Friday, November 09, 2012

In Letter to SEC, Former OCC Head Says Floating NAV for Money Market Funds Could Increase Both Systemic Risk and Federal Tax Burden

In a letter to the SEC, former Comptroller of the Currency John D. Hawke, Jr. cautioned that requiring money market funds to utilize a floating NAV would accelerate the flow of assets to “Too Big to Fail” banks, further concentrating risk in that sector. The former federal official, now with the Arnold & Porter firm, noted that, even bank regulators have acknowledged that a broad shift of institutional cash to the banking system could lead to a large increase in uninsured, “hot money,” deposits, which would increase systemic risk. Similarly, and importantly, he noted that requiring a floating NAV would force current users of money market funds to less regulated and less transparent products, which alternatives may be more susceptible to market risk. More broadly, he said that a review of the record developed by the SEC over the past three and a half years reveals no evidence of any benefits that would be derived from requiring money market funds to use a floating NAV.

Mr. Hawke also said that requiring a floating NAV would impose a significant tax burden on users of money market funds and destroy their utility. The stable NAV allows a money market fund to distribute all returns to shareholders as income, which greatly reduces tax and accounting burdens for both retail and institutional investors. Also, the stable NAV relieves investors from having to consider the timing of purchases and sales of shares of money market funds, as they must with variable NAV funds in order to ensure compliance with the IRS wash sale rule, which prohibits investors from recognizing a loss on the sale of a security if they purchase a replacement security within the next 30 days.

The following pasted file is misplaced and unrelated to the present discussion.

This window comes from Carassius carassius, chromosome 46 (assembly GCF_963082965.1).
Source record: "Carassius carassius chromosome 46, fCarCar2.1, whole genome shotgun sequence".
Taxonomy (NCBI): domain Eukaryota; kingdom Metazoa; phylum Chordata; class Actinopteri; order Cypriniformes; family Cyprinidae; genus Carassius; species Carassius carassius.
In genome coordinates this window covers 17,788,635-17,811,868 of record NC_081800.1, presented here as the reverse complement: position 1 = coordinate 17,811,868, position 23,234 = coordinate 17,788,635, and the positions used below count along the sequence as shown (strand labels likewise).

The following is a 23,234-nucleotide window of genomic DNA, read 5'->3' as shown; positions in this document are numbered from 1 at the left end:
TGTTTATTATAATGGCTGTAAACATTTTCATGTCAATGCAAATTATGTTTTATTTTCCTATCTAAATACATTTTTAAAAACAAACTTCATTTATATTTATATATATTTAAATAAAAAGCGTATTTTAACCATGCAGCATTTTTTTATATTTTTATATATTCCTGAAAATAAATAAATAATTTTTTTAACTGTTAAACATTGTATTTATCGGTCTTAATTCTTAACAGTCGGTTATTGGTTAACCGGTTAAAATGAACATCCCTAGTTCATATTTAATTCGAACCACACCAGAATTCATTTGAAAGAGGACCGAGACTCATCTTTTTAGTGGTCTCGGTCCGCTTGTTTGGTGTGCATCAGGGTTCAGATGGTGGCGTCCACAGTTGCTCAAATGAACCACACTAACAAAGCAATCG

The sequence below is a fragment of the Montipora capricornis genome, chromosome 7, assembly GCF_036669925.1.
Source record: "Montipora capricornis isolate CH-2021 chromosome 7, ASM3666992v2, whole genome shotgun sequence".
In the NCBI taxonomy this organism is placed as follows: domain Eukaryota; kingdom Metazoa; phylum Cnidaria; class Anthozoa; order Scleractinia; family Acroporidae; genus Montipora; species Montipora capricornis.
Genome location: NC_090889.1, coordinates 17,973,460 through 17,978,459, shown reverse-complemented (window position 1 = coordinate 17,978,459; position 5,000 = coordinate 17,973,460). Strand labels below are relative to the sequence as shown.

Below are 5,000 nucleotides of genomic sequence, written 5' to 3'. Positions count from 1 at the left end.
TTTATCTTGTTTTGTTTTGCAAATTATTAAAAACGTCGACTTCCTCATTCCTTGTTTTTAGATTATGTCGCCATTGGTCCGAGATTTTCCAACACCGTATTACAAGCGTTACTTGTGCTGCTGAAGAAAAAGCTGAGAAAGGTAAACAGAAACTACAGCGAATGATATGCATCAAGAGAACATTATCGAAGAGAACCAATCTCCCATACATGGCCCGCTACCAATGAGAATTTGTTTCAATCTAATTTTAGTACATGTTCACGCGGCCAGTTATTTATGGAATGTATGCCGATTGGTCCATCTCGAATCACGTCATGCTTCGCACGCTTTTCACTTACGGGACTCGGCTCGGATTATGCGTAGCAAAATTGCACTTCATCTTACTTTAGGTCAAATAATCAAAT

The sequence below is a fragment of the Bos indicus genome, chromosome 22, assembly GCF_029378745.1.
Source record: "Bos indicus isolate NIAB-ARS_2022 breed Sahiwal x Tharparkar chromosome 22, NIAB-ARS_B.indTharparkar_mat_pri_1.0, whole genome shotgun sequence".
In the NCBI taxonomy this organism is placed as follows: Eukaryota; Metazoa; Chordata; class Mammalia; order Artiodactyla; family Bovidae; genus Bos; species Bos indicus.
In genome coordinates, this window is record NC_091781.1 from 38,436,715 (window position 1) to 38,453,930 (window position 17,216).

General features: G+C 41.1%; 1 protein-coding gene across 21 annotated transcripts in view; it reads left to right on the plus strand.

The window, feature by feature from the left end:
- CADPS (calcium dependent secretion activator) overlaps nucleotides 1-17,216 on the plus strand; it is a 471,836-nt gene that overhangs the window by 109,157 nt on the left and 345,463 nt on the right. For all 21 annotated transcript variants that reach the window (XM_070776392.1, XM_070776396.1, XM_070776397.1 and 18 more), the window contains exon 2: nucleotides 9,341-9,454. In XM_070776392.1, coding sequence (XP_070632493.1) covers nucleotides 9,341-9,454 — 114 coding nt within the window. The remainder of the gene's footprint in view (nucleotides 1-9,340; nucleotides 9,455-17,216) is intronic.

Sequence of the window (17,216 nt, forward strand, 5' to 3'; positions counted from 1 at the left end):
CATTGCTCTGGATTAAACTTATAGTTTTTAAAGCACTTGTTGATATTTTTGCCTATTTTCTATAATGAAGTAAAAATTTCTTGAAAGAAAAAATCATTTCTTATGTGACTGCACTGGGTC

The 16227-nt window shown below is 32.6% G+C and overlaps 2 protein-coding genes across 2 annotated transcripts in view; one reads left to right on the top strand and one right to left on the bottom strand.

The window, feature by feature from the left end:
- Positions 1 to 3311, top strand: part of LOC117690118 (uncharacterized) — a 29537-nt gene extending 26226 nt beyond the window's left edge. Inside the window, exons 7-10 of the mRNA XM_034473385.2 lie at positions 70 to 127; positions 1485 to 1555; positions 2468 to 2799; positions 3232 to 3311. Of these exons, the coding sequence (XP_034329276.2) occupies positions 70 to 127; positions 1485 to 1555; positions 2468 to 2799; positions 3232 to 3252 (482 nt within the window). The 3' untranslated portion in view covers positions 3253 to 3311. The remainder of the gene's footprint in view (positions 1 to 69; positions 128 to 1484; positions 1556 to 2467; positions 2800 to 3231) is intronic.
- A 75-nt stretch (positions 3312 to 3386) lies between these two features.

In his view, eliminating the stable NAV for money market funds is unnecessary to address any investor misperceptions about the nature of such funds. Surveys and comment letters show that investors know and understand that money market funds are investments that are not FDIC insured and that may lose value. In addition, he posited that a floating NAV would not reflect a measurably more accurate valuation of fund shares than the amortized cost accounting method currently being used. For prime money market funds, he added, many portfolio instruments are fair valued and, while rigorous and objective pricing criteria is utilized to approximate market value, the suggestion that a floating NAV would reflect a true mark-to-market value is a myth.

Requiring a floating NAV would do nothing to advance the regulatory goal of reducing eliminating runs on money market funds since no data supports this proposition and, indeed, data from the recent financial crisis show just the opposite. Similarly, requiring a floating NAV for the sake of showing minute variations in value that cancel out over time would eliminate money market funds as a viable cash management tool for many users by destroying their principal liquidity function. A wide range of money market fund users have filed comment letters with the Commission making this point.